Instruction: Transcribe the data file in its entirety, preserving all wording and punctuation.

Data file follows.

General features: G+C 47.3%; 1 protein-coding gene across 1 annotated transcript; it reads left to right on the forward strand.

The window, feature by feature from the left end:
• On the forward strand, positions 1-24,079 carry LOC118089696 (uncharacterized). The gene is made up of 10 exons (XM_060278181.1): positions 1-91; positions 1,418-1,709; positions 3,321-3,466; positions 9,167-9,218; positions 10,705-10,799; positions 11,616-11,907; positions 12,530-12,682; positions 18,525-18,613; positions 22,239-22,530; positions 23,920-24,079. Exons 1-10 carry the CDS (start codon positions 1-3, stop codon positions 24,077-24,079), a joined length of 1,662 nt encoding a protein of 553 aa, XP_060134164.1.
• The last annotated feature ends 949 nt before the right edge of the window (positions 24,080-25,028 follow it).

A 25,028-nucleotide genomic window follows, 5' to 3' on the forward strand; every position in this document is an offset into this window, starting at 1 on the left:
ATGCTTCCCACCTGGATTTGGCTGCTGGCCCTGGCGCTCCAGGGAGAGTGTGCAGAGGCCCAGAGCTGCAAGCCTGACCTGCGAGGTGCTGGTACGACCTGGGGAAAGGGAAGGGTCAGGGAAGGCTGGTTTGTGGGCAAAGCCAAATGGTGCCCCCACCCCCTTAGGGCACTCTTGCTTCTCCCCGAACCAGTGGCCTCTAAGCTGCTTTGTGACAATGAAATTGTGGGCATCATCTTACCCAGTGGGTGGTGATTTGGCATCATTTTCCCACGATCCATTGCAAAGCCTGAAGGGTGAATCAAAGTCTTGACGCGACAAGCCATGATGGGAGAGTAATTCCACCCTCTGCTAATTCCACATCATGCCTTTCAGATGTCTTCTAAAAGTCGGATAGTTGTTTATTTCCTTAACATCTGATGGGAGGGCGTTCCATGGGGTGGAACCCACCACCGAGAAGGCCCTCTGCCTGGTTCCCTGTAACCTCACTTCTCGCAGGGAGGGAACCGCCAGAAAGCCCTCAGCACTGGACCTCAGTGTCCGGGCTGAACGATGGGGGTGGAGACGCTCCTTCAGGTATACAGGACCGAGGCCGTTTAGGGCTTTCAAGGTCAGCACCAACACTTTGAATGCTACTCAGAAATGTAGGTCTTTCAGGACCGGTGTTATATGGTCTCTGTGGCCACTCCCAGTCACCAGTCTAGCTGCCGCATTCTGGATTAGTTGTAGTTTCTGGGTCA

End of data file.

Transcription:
General features: G+C 47.3%; 1 protein-coding gene across 1 annotated transcript; it reads left to right on the forward strand.

The window, feature by feature from the left end:
• On the forward strand, positions 1-24,079 carry LOC118089696 (uncharacterized). The gene is made up of 10 exons (XM_060278181.1): positions 1-91; positions 1,418-1,709; positions 3,321-3,466; positions 9,167-9,218; positions 10,705-10,799; positions 11,616-11,907; positions 12,530-12,682; positions 18,525-18,613; positions 22,239-22,530; positions 23,920-24,079. Exons 1-10 carry the CDS (start codon positions 1-3, stop codon positions 24,077-24,079), a joined length of 1,662 nt encoding a protein of 553 aa, XP_060134164.1.
• The last annotated feature ends 949 nt before the right edge of the window (positions 24,080-25,028 follow it).

A 25,028-nucleotide genomic window follows, 5' to 3' on the forward strand; every position in this document is an offset into this window, starting at 1 on the left:
ATGCTTCCCACCTGGATTTGGCTGCTGGCCCTGGCGCTCCAGGGAGAGTGTGCAGAGGCCCAGAGCTGCAAGCCTGACCTGCGAGGTGCTGGTACGACCTGGGGAAAGGGAAGGGTCAGGGAAGGCTGGTTTGTGGGCAAAGCCAAATGGTGCCCCCACCCCCTTAGGGCACTCTTGCTTCTCCCCGAACCAGTGGCCTCTAAGCTGCTTTGTGACAATGAAATTGTGGGCATCATCTTACCCAGTGGGTGGTGATTTGGCATCATTTTCCCACGATCCATTGCAAAGCCTGAAGGGTGAATCAAAGTCTTGACGCGACAAGCCATGATGGGAGAGTAATTCCACCCTCTGCTAATTCCACATCATGCCTTTCAGATGTCTTCTAAAAGTCGGATAGTTGTTTATTTCCTTAACATCTGATGGGAGGGCGTTCCATGGGGTGGAACCCACCACCGAGAAGGCCCTCTGCCTGGTTCCCTGTAACCTCACTTCTCGCAGGGAGGGAACCGCCAGAAAGCCCTCAGCACTGGACCTCAGTGTCCGGGCTGAACGATGGGGGTGGAGACGCTCCTTCAGGTATACAGGACCGAGGCCGTTTAGGGCTTTCAAGGTCAGCACCAACACTTTGAATGCTACTCAGAAATGTAGGTCTTTCAGGACCGGTGTTATATGGTCTCTGTGGCCACTCCCAGTCACCAGTCTAGCTGCCGCATTCTGGATTAGTTGTAGTTTCTGGGTCA